The buzz around Warwick Thornton's new film is huge. With the trailer released just yesterday, the period Western set in the Northern Territory, is looking to be one of the most anticipated Australian film releases this year.
Last night, Sweet Country premiered at the prestigious 74th Venice Film Festival in Italy and received a standing ovation lasting almost five minutes. It is a part of the festival's Official Competition, where Australian film expert, David Stratton is on the judging panel.
Stratton told Screen Australia that he is naturally obliged not to give any preferential treatment to Australian films, but praised Thorton's filmmaking talents.
"I've seen all of Warwick's films and Samson and Deliliah is a film I adore," he said. "I think Margaret [Pomeranz] and I both gave it five stars, so that gives you some idea. And I thought is 2013 film, The Darkside was incredibly interesting as well."
The film received a standing ovation at its world premiere at Venice and overwhelming positive reviews rolled in from top critics. "Graceful, soulful, quietly incendiary" wrote Variety; and "In terms of its visual command, the movie could hardly be more expressive," the Hollywood Reporter wrote.
Sweet Country features an impressive cast including Sam Neill (Jurassic Park), Bryan Brown (Cocktail, Australia), Hamilton Morris (8MMM Aboriginal Radio) and introducing twins Tremayne and Trevon Doolan who play one of the leads, Philomac.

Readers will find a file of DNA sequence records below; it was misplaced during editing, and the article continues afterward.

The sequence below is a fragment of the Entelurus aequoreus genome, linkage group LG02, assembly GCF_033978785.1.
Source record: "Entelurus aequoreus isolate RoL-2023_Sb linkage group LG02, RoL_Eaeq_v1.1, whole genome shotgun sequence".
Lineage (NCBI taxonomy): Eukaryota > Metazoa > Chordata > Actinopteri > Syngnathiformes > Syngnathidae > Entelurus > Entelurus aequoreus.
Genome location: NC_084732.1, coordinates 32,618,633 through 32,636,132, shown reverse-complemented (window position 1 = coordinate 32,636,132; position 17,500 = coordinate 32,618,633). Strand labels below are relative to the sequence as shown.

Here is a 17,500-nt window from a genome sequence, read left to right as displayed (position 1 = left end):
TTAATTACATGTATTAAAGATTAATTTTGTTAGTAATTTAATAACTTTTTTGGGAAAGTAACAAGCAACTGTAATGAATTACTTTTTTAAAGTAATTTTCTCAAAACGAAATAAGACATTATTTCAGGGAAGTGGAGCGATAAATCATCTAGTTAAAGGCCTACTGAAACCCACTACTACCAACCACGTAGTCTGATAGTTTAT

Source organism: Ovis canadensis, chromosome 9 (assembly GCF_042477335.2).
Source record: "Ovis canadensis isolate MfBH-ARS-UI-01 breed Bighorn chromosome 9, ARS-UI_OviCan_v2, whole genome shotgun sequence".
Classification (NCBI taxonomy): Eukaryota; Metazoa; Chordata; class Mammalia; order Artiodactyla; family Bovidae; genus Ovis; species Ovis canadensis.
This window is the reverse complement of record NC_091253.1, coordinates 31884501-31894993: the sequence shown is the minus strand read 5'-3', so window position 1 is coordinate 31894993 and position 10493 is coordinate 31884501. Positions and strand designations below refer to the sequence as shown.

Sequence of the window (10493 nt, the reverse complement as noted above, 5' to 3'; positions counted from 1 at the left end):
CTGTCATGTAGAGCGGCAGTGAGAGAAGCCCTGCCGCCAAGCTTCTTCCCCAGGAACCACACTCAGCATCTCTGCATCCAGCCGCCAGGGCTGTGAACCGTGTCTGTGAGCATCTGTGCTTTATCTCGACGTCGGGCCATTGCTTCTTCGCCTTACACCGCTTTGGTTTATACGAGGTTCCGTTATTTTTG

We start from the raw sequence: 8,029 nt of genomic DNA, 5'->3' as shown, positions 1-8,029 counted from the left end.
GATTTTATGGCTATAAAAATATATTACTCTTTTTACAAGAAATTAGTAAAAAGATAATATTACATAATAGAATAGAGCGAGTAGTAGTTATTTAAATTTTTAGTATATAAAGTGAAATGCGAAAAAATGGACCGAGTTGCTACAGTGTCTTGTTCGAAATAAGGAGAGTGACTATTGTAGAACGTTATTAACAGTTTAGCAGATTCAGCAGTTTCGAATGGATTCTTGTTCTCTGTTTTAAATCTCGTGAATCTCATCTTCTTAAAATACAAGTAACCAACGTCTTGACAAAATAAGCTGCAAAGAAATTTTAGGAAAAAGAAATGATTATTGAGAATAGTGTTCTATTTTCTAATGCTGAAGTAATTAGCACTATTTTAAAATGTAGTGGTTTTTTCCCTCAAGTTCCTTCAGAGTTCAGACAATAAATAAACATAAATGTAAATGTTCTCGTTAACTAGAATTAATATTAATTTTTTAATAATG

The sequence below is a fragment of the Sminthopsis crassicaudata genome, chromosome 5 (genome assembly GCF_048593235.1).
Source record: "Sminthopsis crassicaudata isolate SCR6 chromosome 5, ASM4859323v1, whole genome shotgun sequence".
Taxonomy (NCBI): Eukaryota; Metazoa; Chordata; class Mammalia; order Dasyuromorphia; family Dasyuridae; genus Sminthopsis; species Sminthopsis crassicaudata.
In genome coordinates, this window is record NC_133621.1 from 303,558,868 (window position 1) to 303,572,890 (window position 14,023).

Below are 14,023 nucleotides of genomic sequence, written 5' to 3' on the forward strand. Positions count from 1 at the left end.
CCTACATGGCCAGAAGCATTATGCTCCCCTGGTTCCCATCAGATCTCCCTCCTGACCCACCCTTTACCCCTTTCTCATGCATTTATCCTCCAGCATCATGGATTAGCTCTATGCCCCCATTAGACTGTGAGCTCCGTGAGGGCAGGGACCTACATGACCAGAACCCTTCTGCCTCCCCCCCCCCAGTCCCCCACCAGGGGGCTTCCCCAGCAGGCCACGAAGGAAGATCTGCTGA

It tells the story of 1920s Alice Springs where a young boy witnesses an Aboriginal stockman kill a white station owner in self-defence, and the chilling and thrilling repercussions of such an act. The film was inspired by true events, and is set in the Northern Territory frontier, where justice itself is put on trial.
Filming took place in at Ooraminna Station, a working cattle station, approx. 40 kilometers south of Alice Springs.
In an ABC interview, Thornton said, "It's important to tell Indigenous stories like this just to remind us of who we are, where we came from, and how the foundation of Australia was created," Thornton says.
"[The NT in the 1920s] was a pretty hard place for black and white people. It was a hard country, and it had some hard people on it."
"This film doesn't [pull] any punches on race relations, there were angles and demons on both sides of the fence," the ABC reported Thornton saying.
Hardly a stranger to international film festivals, Sweet Country is Warwick's follow up drama from Samson and Delilah which received the Camera d'Or (the Golden Camera) at Cannes in 2009. Sweet Country has also been selected to screen as part of the Closing Night Platform at Toronto International Film Festival 2017 and the BFI London Film Festival 2017, and will premiere in Australia at the Adelaide Film Festival 2017 in a month's time. The film will be released around the country in 2018.
Thornton's last film, We Don’t Need a Map (a documentary covering the Southern Cross' history and cultural significance) opened the Sydney Film Festival and premiered on NITV and SBS this year, captivating audiences Australia-wide and provoking compelling conversations and heated debate about Australian patriotism and Indigenous Affairs. Sweet Country is expected to do the same, as - like Thorton's entire film repertoire - it tackles issues of Indigenous justice.